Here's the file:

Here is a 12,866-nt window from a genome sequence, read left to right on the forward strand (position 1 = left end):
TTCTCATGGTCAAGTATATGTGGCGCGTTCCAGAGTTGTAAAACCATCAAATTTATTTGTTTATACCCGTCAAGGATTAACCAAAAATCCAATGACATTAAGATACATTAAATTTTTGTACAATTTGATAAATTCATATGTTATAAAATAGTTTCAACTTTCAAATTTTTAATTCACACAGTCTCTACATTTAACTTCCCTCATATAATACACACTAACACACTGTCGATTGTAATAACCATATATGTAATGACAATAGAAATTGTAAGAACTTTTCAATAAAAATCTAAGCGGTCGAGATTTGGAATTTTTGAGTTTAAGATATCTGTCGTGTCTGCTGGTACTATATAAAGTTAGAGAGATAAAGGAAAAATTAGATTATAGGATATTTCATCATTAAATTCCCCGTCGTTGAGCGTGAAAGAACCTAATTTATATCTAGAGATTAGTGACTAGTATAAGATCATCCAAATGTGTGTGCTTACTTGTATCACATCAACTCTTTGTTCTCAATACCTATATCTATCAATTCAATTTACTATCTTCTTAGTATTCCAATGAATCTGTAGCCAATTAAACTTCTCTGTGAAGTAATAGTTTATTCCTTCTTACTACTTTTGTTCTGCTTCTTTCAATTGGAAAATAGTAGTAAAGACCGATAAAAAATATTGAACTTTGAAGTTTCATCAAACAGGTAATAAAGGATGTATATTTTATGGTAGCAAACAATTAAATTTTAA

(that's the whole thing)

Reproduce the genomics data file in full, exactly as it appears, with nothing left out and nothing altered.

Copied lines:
Here is a 12,866-nt window from a genome sequence, read left to right on the forward strand (position 1 = left end):
TTCTCATGGTCAAGTATATGTGGCGCGTTCCAGAGTTGTAAAACCATCAAATTTATTTGTTTATACCCGTCAAGGATTAACCAAAAATCCAATGACATTAAGATACATTAAATTTTTGTACAATTTGATAAATTCATATGTTATAAAATAGTTTCAACTTTCAAATTTTTAATTCACACAGTCTCTACATTTAACTTCCCTCATATAATACACACTAACACACTGTCGATTGTAATAACCATATATGTAATGACAATAGAAATTGTAAGAACTTTTCAATAAAAATCTAAGCGGTCGAGATTTGGAATTTTTGAGTTTAAGATATCTGTCGTGTCTGCTGGTACTATATAAAGTTAGAGAGATAAAGGAAAAATTAGATTATAGGATATTTCATCATTAAATTCCCCGTCGTTGAGCGTGAAAGAACCTAATTTATATCTAGAGATTAGTGACTAGTATAAGATCATCCAAATGTGTGTGCTTACTTGTATCACATCAACTCTTTGTTCTCAATACCTATATCTATCAATTCAATTTACTATCTTCTTAGTATTCCAATGAATCTGTAGCCAATTAAACTTCTCTGTGAAGTAATAGTTTATTCCTTCTTACTACTTTTGTTCTGCTTCTTTCAATTGGAAAATAGTAGTAAAGACCGATAAAAAATATTGAACTTTGAAGTTTCATCAAACAGGTAATAAAGGATGTATATTTTATGGTAGCAAACAATTAAATTTTAA